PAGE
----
News & Analysis

Moldova’s tough president gets the election she wanted

Maia Sandu

Moldova will hold a snap parliamentary election on July 11.

Ever since she was elected president of Moldova in November last year, Maia Sandu has made little secret of her desire to force an early parliamentary election.

Sandu has long claimed that an election is needed both to end a political impasse that has left the country without a formal prime minister since Ion Chicu resigned on December 23, as well as to, in her words, “elect a parliament that truly represents Moldovans, and a government that will work in their best interests.”

Chicu resigned just hours before Moldova’s current parliament was due to vote on a no-confidence motion, and only a day before Sandu took office.



His government was a shaky coalition of two centre-left parties, the Moldovan Socialist party (PSRM) of former president Igor Dodon, and the Democratic party, formerly led by the oligarch Vlad Plahotniuc who is currently fighting extradition to Moldova from the US on corruption charges. The coalition – which took office in November 2019 – could count on the support of just 51 of Moldova’s 101 MPs.

To replace Chicu, President Sandu twice nominated Natalia Gavriliță, a former finance minister, to be the country’s next prime minister, knowing full well that Gavriliță was highly unlikely to receive the backing of Moldova’s parliament. According to Moldova’s constitution, Sandu can dissolve parliament if it twice fails to approve a new executive.

In February, however, the country’s top court ruled that Sandu had acted unconstitutionally by twice nominating Gavriliță, reasoning that Sandu should have accepted a proposal from 54 MPs (primarily from PSRM) to instead nominate Mariana Durleșteanu, a former Moldovan ambassador to the UK.

Back then, Sandu vowed to stand her ground, saying that, “I have said repeatedly that the only way for Moldova to move forward is to organise new parliamentary elections.”

State of emergency

Moldova then took a step closer towards an election on April 15 when the court appeared to change its mind, ruling that Sandu was free to dissolve parliament.

However, there was a twist: the court added that parliament cannot be dissolved during a state of emergency.

Lawmakers voted to introduce a state of emergency for a period two months on March 31. The move was ostensibly to help the country control the spread of the Covid-19 pandemic, but was widely viewed as a last-ditch attempt by Sandu’s opponents to block the dissolution of parliament and delay a new election further.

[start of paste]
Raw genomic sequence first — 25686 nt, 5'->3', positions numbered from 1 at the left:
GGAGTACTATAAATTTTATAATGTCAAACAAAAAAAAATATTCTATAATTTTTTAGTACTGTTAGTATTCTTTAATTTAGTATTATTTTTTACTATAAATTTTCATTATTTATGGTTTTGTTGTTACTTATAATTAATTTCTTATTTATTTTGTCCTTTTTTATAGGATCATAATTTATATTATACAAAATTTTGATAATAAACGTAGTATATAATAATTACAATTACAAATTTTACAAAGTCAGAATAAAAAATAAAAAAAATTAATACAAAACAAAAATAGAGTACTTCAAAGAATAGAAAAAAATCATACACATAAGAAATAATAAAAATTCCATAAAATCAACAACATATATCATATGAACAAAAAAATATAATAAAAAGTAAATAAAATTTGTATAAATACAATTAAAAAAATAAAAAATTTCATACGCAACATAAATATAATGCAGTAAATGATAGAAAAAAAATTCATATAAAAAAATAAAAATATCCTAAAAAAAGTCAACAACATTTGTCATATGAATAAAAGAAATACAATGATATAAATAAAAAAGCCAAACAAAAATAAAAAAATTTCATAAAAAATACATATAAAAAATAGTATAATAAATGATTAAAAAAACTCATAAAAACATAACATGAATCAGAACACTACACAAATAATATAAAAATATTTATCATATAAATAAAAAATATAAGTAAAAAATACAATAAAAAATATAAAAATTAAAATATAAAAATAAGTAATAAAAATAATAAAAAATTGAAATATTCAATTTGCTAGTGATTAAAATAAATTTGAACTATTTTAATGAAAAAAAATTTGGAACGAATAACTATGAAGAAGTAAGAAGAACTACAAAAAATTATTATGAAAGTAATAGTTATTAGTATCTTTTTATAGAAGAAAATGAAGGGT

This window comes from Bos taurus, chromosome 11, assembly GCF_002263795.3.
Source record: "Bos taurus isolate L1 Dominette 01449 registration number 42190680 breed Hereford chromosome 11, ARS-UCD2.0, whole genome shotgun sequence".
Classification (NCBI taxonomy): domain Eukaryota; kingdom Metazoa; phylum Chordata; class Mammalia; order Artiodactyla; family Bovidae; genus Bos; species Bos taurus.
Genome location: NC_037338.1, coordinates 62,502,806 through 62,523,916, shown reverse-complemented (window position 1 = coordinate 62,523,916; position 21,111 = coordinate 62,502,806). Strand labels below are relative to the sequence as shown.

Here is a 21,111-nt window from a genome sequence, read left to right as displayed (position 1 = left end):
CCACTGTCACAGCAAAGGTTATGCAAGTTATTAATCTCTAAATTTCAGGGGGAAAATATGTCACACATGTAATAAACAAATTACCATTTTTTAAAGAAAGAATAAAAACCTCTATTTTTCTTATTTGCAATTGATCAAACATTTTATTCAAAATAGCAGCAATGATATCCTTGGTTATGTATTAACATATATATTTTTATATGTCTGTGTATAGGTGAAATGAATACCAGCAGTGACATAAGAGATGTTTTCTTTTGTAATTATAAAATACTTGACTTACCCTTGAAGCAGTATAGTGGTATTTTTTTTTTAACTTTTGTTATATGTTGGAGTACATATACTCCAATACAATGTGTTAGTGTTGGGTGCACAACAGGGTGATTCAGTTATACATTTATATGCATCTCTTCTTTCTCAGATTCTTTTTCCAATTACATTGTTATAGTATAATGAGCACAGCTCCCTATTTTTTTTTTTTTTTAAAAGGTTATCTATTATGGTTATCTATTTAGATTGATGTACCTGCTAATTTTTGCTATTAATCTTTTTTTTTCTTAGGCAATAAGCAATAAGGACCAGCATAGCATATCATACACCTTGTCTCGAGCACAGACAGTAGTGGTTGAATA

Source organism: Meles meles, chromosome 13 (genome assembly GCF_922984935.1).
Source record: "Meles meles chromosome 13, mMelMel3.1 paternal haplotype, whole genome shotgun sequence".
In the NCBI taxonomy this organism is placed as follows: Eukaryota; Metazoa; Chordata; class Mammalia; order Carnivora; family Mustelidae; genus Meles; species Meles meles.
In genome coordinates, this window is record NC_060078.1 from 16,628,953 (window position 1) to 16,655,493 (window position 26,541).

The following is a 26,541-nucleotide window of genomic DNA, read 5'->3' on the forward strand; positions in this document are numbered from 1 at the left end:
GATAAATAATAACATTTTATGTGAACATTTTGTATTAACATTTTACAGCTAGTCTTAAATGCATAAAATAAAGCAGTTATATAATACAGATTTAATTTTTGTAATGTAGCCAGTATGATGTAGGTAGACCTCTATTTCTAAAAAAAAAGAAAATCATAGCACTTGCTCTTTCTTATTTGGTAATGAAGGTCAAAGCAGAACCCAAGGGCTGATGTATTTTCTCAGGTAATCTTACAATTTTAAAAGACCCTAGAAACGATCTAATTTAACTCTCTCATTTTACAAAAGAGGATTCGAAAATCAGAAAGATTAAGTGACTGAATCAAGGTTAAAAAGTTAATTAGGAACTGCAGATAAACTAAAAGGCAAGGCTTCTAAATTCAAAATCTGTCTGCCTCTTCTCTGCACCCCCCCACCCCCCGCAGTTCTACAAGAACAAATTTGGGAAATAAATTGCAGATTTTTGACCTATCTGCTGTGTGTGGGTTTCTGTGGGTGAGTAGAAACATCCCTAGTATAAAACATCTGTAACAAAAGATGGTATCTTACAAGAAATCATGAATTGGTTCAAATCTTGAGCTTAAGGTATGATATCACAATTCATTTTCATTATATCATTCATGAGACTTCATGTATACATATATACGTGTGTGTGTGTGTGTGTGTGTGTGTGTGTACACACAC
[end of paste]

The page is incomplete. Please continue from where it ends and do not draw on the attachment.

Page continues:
Sandu again stood her ground, asking the court to rule on the legality of the state of the emergency itself.

According to Moldova’s constitution, only a president or prime minister with “full powers” can ask parliament to pass state of emergency legislation. Moldova’s current prime minister, Aureliu Ciocoi, is merely an interim without such power.

On April 28, the court ruled that the state of emergency was indeed illegal. Sandu immediately dissolved parliament, saying that, “power is now in the hands of people. The fight to clean up our political class, to eradicate corruption, is tough, and the path to a better Moldova is a long one. But we are now heading in the right direction.”

“We are closer than ever to bringing an end to chaos. We have given ourselves the opportunity to do just that. We must be wise in what we choose to do with that opportunity,” she added.

Siegfried Mureșan, an MEP and head of the European Parliament’s Moldova liaison delegation, welcomed Sandu’s decision to call an election.

“In order for the European Union to be able to help Moldova, the country needs to elect a credible and transparent parliament,” he said. “[Moldova] needs a parliament that will support real reform of its administration, strengthen the rule of law and the independence of the justice system. What Moldova doesn’t need is another parliament that will attack the rule of law on the orders of Igor Dodon.”

Polls point to PAS victory

Long viewed by the international media, in somewhat simplistic terms, as “pro-European” (as opposed to Mr Dodon, who favours closer ties with Russia), Sandu centered her presidential campaign on eradicating poverty and fighting the corruption that has done so much damage to the economy of what remains Europe’s poorest country.

In October 2020, the Council of Europe’s anti-corruption body, GRECO, condemned Moldova for making little progress in the fight against high-level corruption, saying that measures taken in recent years were “clearly insufficient”.

Sandu has also pledged to renew Moldova’s European aspirations, although the make-up of Moldova’s current parliament is not in her favour.

Her party, Action and Solidarity (PAS), currently has just 15 seats in parliament, although the latest opinion polls (which are, it must be said, never entirely reliable) suggest that it will win the election, with support at an all-time high at between 35 and 40 per cent.


Photo: Maia Sandu official Facebook page.


Unlike many news and information platforms, Emerging Europe is free to read, and always will be. There is no paywall here. We are independent, not affiliated with nor representing any political party or business organisation. We want the very best for emerging Europe, nothing more, nothing less. Your support will help us continue to spread the word about this amazing region.

You can contribute here. Thank you.

emerging europe support independent journalism

Add Comment

Click here to post a comment